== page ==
Mass celebrated at Saint Patrick’s Cathedral, Melbourne

Sunday 29 April 2018

Dear Brothers and Sisters,

At any celebration of the Eucharist we find a wide diversity of people; age, attitude, social class, race, economic status, political choice. We have all come here because of Jesus Christ.

The prolific writer A. W. Tozer, who died in 1973, used this illustration to emphasise this point. “If you have one hundred concert pianos and you tune the second piano to the first, the third to the second and the fourth to the third until you have tuned all hundred pianos, you will still have discord and disharmony. But if you tuned each piano to the same tuning fork you would have unity and harmony; so too in the body of Christ. When we each tune ourselves and our life to Christ’s we will have unity.”

Tozer’s image of a hundred pianos tuned to the same tuning fork is like the image that Jesus uses of the vine. Many branches attached and reliant for life on the one vine. Jesus speaks of himself as the true vine, whereas the people of Israel had been unfaithful and were therefore a wild vine. Then he gives us some wonderful clues.

If we are part of the vine, then God the Father is the vinedresser, who ensures our continued fruitfulness by pruning away the barren branches and trimming clean the fruitful ones to make them even more fruitful.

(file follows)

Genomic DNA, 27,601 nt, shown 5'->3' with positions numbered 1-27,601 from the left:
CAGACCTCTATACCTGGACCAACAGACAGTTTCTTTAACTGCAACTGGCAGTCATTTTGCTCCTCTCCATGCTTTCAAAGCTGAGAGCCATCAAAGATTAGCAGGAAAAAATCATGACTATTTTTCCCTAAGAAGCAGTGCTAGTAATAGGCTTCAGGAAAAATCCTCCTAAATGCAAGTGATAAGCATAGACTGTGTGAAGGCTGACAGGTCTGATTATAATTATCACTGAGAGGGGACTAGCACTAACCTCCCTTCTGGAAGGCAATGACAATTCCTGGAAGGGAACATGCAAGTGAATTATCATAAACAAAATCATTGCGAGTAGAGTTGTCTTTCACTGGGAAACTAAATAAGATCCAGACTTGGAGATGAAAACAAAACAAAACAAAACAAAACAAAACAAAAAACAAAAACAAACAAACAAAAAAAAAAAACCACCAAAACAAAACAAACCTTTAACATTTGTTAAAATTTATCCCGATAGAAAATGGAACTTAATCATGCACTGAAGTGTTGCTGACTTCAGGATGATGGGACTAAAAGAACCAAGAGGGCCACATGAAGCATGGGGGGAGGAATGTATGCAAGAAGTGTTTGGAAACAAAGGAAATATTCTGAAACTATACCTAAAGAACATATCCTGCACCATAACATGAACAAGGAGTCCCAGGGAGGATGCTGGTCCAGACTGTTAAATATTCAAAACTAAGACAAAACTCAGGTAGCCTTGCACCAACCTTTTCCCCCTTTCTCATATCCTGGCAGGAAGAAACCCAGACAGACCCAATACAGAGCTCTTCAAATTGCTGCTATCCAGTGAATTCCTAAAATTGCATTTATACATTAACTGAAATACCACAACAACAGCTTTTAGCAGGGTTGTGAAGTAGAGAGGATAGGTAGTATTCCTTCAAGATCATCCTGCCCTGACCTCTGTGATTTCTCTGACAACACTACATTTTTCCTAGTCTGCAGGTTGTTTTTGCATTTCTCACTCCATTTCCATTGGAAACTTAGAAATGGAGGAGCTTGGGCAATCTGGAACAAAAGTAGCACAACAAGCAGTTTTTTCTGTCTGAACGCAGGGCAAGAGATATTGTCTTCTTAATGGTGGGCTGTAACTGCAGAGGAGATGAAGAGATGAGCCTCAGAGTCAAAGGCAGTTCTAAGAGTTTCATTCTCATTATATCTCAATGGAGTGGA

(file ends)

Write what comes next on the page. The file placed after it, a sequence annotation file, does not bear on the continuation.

In the Passion we see Jesus totally faithful to the will of the Father. We are reminded that if we listen to Jesus’ words, if we accept his presence living within us, then we will be one with Christ. Saint John reminds us in the second Reading, “Our love is not to be just words or mere talk, but something real and active. Only by this can we be certain that we are children of the truth.” (1 John 3:19.20) Our Lord’s own words, “Live in me and let me live in you, my branches bear much fruit.” (John 15:4.5)

Following again the parable of the vine, barren branches are people who have neither listened to Jesus’ word nor made a home for him within themselves.

For us in our human weakness, enlightened by the joy of the resurrection, making Jesus at home within ourselves is surely recognising our weakness - but sincerely, doggedly trying in words, deeds, family life, work, to make our life and his correspond, to make ourselves open to the inspirations of grace and the great opportunities for good. While barren branches have not heeded the Lord, bearing fruit in our life means our efforts to draw unbelievers to Christ to show Christian virtue and love.

In the second Reading Saint John makes the telling comment that it is possible to love one another only if there is a relationship with Jesus which motivates us. To live in Jesus means he is our closest friend and inspiration. He invites us into a new economy when by spiritual grace he draws us forward and helps us to see ourselves and our lives anew.

The ancient Greeks saw in the vine a symbol of immortality because of the sense of wellbeing which came from the wine, fruit of the vine, freeing us from care. Each of us does well to remember that with Jesus guiding us, no matter what challenges may come we will be fixed clearly on the hope that he gives, the goal that will be ours and the sustaining help that no one and nothing else can give, which comes from him, our Lord and Saviour.

+ Denis J. Hart,
Archbishop of Melbourne.
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